I love hearing about people’s weird interests or hobbies. The weirder the better. As long as you’re not hurting anyone, I’m a big believer in non-conformity and embracing whatever makes you happy. I, for one, have an affinity for all things dark and spooky. Halloween has been my favorite holiday since I can remember, and the older I’ve gotten, the more it has evolved from just a “one night a year” type of thing into something that ultimately feeds my soul and helps my mental health year round.
As someone who has spent a good portion of their life dealing with depression, anxiety, and trauma, I’ve had to put in a lot of work to figure out what works for me in terms of channeling my energy into things that have a positive impact on my mental health. I have a solid go-to list of tips, tricks and techniques I’ve picked up throughout the years that really help me be the person I want to be for myself, my husband and our kids. Having a firsthand view of mental health trials and tribulations also informs my job as a counselor, and I’m able to help my clients with both a personal and professional scope of experience, and guide them on their journey of finding their happiness and balance.
So where does Halloween fit into all of this? Well, I think it’s kind of a multi-faceted answer. There’s a lot to be said for nostalgia, and how everyone’s personal connection to something from their childhood can usually elicit some sort of “warm and fuzzy” feeling, no matter how small or seemingly different from someone else. Certain holidays, songs, places, or even smells can transport someone to a certain time in their life. Nostalgia can be bittersweet as well, and staying in the vein of incorporating it into the present day rather than living in the past is a fine line to walk.
I have so many fond memories of Halloween. From really early memories of trick or treating, to later years of having Halloween parties with my cousin in her (what we decided was “definitely haunted”) attic. Hayrides, haunted houses, pumpkin picking, there’s just something about the air that changes that time of year.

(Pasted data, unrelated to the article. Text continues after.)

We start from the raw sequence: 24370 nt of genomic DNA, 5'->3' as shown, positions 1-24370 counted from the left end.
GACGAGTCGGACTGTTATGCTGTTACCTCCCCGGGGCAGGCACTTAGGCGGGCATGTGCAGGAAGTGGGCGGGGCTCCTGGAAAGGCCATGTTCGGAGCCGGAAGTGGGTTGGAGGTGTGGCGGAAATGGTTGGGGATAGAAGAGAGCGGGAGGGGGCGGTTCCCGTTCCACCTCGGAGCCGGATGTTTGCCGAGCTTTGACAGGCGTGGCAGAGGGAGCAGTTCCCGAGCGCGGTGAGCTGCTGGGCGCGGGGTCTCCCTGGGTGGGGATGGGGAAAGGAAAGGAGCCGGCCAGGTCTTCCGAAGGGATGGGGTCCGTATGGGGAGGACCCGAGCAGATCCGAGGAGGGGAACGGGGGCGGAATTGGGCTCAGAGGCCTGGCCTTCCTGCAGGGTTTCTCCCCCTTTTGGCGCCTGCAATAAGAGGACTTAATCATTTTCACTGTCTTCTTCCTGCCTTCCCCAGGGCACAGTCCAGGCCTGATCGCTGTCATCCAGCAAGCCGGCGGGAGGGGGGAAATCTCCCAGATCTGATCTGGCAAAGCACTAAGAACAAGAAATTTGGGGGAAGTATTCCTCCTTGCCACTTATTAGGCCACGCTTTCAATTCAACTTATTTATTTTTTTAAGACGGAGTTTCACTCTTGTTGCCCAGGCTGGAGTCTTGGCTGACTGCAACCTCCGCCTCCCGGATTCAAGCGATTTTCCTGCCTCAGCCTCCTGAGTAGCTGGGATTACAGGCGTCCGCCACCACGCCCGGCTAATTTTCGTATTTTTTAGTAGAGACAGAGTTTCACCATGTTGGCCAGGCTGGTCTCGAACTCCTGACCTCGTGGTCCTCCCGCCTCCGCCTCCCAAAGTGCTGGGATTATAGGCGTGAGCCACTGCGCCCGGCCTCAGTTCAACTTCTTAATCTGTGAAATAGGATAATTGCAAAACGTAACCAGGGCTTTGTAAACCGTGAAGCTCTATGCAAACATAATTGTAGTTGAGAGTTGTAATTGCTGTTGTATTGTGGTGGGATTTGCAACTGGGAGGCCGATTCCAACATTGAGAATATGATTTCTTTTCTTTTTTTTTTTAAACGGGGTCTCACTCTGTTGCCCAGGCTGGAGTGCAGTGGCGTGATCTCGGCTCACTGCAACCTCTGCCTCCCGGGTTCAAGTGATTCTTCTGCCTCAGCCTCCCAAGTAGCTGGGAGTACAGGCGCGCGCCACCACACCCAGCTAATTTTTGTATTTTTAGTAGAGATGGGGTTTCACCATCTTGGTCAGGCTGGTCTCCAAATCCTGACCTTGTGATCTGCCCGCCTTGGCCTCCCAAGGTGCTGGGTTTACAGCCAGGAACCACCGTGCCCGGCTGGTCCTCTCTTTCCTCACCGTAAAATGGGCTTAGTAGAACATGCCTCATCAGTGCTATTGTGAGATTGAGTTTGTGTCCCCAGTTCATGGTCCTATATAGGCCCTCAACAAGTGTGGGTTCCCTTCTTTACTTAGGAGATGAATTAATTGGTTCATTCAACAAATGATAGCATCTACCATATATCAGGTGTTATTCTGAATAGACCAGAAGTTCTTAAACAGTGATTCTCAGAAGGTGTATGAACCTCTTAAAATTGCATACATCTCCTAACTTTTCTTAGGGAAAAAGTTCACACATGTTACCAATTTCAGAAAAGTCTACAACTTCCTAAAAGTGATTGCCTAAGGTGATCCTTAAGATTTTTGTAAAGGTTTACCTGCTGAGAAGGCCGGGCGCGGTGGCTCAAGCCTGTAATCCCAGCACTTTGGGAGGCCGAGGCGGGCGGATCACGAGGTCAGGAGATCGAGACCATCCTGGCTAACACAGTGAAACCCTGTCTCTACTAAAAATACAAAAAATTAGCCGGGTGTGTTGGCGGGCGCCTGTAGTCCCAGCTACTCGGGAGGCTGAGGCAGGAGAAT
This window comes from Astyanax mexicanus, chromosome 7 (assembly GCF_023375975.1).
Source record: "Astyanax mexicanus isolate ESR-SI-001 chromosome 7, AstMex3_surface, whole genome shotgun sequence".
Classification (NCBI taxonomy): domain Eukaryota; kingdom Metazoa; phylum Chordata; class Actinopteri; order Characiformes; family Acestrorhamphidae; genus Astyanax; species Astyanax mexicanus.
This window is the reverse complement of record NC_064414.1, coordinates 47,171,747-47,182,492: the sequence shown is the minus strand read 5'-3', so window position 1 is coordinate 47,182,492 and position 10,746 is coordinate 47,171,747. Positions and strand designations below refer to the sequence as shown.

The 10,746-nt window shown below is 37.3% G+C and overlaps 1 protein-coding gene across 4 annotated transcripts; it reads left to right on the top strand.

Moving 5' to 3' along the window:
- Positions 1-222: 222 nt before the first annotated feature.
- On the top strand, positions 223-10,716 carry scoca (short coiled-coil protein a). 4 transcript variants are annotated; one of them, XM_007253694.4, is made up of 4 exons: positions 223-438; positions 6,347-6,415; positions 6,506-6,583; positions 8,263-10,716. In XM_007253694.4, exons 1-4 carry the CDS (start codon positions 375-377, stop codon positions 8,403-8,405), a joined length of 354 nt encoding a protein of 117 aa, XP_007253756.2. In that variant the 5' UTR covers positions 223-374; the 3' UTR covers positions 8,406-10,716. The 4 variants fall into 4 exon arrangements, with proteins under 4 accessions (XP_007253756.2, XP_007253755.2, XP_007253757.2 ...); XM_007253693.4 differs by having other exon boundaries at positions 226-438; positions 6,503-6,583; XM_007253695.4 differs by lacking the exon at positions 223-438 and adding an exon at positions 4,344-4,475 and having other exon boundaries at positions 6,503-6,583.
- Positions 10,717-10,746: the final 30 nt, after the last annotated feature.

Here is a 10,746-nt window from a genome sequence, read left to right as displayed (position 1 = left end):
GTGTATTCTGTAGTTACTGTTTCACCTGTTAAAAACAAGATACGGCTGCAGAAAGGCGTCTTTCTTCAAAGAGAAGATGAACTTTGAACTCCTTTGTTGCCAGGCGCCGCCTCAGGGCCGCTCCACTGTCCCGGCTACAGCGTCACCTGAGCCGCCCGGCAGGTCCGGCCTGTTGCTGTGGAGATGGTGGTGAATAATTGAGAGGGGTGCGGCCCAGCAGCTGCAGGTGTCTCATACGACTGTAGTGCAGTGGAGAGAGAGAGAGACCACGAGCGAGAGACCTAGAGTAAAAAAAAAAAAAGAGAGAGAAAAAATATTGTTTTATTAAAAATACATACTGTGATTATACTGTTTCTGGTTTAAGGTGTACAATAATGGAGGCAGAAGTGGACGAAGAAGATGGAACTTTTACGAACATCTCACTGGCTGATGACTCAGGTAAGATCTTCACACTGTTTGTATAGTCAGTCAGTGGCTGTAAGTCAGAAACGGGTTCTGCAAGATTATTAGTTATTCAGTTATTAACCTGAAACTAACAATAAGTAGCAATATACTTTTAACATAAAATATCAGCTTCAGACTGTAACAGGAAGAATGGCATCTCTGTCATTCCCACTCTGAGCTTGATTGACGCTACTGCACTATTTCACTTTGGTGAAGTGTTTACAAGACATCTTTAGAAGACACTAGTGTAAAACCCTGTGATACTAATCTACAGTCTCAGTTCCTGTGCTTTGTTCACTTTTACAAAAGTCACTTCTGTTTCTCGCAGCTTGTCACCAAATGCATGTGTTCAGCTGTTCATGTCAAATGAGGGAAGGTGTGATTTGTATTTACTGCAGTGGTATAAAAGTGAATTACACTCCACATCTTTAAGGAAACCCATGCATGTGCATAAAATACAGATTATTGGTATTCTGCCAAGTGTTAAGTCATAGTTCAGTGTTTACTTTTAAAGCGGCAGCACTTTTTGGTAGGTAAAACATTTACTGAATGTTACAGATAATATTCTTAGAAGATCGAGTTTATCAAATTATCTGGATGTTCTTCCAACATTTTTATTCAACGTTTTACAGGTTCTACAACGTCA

What really catapulted my love for Halloween off the deep end was getting married and PCSing for the first time. It was the farthest I had ever travelled before, and for the first year or so, being homesick was a daily occurrence. To try and distract myself in a constructive way, I started getting ready for my favorite holiday…at least six months early. What started as a way to curb the feelings of missing friends and family, actually turned into my personal form of self-care, and something that stuck with me even after falling in love with the nomadic military lifestyle.
Since we have kids and dogs to accommodate for, we usually will rent a house instead of an apartment at every duty station, which means every 3 or so years, I get a new front yard to decorate. We’re always that family in the neighborhood that are the first to put up their decorations (some might say too early, but we don’t entertain that kind of negativity). This year we’ve already started building some of our own bigger prop-type decorations for the front of our house, which also gives my husband an opportunity to do one of his favorite hobbies, woodworking. We’re able to put his analytical brain and my creative side together to really start making things over the top. It has definitely become a family affair and we fully welcome being the weird family on the block.
To make it more universal, what this all boils down to is finding what makes you happy and capitalizing on it. So much of life is spent having to worry about fitting into other peoples boxes in order to get by, and I for one spend as much time as possible trying to be as true to myself as I can. One piece of advice I always see recurring from people reflecting back on their lives is that they wish they had done more of what they loved.
Being the neighborhood Addams Family isn’t for everyone, and I’m fine with some people thinking it’s weird. On the flipside of that, however, is something that brings me so much happiness: Seeing other people enjoying something we’ve created, and that far outweighs any judgement we might get. Our house becomes a conversation piece during the beginning of fall, and I love being able to make people smile in that unique way.
Finding things that make you truly happy is a gift, and figuring out ways to make it part of your everyday life is a skill that can really help your mental, emotional and spiritual well-being. Be good to yourself, and don’t be afraid to be weird.